Question looms over NMC examHow many times an MBBS graduate can attempt the Nepal Medical Council licensing examination?
How many times an MBBS graduate can attempt the Nepal Medical Council licensing examination?
The question may look tougher than that is asked in the NMC exam, but the answer is simple. As many times a person concerned wishes to.
Two days after police made public a dozen practicing doctors, who were held on charge of possessing fake academic certificates, it has emerged that one of the arrestees, Mohamad Ahmed Sidiqui, had appeared in the Nepal Medical Council (NMC) licensing exam not once or twice but 29 times.
Sidiqui of Dhanusha seems to be the biggest quack among the arrested. Instead of trying for a 30th time, he started “practicing medicine” without a medical license, and at the time of his arrest, he was working as a medical officer at Global Hospital in Siraha.
When Sidiqui and other practicing doctors were arrested, the charge was they had completed their MBBS on the basis of fake school level and higher secondary level certificates.
But with more facts emerging, including the number of times these people had appeared in the licensing exam, questions also loom over the screening process of the NMC, a government body that regulates doctors and medical education in the country.
MBBS graduates are not allowed to practise medicine unless they acquire the licensing certificate issued by the NMC.
Sidiqui, who had completed his MBBS from Sindh Medical College, Pakistan, however, is not the only one who had flunked NMC exam multiple times.
Afjal Husain of Kapilvastu, who was working in Health Services Clinic of the district, had taken the NMC test for 19 times. Husain had done his MBBS from Russia. Pashupati Chaudhary of Morang who was working at Pashupati Model Hospital, Itahari, and Kalyan Bishwas of Dhanusha, who was working at Chansi Medical Hall, Janakpur, had written NMC exam for 16 times. Chaudhary completed his MBBS from Patna Medical College, India and Bishwas from Weifang Medical University, China.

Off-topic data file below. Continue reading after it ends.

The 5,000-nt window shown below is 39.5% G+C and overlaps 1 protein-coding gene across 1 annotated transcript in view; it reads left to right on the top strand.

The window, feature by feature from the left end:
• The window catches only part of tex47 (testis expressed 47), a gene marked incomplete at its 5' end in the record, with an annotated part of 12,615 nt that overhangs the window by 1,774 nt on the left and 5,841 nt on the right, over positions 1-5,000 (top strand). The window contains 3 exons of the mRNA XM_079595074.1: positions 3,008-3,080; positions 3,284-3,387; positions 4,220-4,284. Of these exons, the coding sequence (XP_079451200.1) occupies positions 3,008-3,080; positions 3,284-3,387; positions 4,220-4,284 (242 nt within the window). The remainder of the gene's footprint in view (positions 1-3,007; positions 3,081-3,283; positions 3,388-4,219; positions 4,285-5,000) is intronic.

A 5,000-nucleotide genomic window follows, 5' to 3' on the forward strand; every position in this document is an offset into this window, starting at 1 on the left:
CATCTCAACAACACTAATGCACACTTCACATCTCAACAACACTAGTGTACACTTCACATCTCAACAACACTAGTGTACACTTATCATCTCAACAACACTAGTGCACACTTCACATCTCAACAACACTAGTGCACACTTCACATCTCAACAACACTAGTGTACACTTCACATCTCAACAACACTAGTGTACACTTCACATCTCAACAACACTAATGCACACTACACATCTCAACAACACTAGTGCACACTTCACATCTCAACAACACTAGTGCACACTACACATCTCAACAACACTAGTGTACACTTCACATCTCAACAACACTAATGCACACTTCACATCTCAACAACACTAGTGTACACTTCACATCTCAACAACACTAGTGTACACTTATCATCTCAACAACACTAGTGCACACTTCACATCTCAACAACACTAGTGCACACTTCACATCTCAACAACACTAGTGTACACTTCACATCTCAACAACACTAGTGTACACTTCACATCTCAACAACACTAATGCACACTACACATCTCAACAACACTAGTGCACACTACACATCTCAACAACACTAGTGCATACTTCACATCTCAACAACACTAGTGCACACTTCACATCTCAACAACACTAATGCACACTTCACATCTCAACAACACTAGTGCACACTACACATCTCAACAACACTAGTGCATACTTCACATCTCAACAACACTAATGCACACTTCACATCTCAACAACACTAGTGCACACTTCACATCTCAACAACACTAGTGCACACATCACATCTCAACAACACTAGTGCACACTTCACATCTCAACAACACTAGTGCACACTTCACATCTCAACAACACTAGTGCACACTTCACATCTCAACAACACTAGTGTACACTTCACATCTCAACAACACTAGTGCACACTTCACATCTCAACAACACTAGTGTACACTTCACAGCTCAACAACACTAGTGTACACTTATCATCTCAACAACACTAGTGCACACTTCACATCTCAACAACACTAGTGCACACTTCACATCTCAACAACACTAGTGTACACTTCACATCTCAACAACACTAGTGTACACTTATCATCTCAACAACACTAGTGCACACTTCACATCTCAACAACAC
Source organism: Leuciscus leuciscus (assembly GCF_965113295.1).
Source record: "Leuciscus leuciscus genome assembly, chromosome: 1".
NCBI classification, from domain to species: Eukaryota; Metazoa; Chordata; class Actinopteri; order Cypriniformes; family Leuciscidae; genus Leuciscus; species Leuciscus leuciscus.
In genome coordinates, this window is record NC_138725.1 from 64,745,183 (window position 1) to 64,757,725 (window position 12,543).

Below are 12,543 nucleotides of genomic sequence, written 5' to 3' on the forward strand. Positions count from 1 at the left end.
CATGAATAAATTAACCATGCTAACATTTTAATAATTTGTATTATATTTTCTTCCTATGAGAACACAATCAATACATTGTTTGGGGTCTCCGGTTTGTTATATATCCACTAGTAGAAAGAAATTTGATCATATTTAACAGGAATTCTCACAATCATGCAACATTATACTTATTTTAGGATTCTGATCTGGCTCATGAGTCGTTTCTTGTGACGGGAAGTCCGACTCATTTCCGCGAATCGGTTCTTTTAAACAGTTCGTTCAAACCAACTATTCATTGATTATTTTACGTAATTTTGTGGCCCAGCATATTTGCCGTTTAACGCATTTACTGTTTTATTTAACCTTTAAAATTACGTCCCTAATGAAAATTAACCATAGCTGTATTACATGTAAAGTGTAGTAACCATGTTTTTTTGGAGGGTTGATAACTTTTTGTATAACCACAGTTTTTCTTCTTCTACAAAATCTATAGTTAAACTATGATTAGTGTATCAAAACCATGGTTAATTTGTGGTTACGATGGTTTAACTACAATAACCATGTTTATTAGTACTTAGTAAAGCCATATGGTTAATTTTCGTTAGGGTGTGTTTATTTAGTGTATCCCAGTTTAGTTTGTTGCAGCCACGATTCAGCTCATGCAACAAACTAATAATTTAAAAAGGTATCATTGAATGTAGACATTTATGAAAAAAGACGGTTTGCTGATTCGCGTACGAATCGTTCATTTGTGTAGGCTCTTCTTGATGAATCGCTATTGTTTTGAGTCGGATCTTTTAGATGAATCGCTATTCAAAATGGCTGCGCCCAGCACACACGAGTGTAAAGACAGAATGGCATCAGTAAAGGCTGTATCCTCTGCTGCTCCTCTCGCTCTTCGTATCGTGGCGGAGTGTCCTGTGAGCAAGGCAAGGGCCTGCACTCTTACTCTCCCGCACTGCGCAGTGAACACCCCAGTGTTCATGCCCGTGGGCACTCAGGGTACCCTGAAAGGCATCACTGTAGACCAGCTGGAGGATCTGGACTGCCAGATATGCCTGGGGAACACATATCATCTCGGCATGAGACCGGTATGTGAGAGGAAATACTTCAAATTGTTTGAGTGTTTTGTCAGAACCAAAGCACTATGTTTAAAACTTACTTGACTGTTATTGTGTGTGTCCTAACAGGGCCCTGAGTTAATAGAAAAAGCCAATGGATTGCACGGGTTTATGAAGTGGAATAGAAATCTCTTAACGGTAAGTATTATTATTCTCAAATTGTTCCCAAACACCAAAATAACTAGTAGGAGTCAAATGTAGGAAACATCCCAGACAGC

Among the arrestees, Santosh Kumar Yadav who was working at Janakpur Zonal Hospital, Janakpur, acquired his license after 15 attempts while Shyam Babu Shah of Global Hospital, Lalitpur and Sailendra Kumar Mahato of Ram Janaki Dental Hospital, Janakpur passed the test in 11 attempts.
NMC Registrar Dr Dilip Sharma said the regulatory body is “planning to review the licensing examination process”.
Experts say while new measures should be adopted, the government should also take stringent steps to determine who are eligible to study medicine.
The NMC should initiate a mandatory MBBS entrance test in Nepal before they can apply for MBBS course abroad, they said.
“Persons who do not take this entrance test should be deemed illegible to practise in Nepal,” said Dr JP Agrawal, a medical educationist.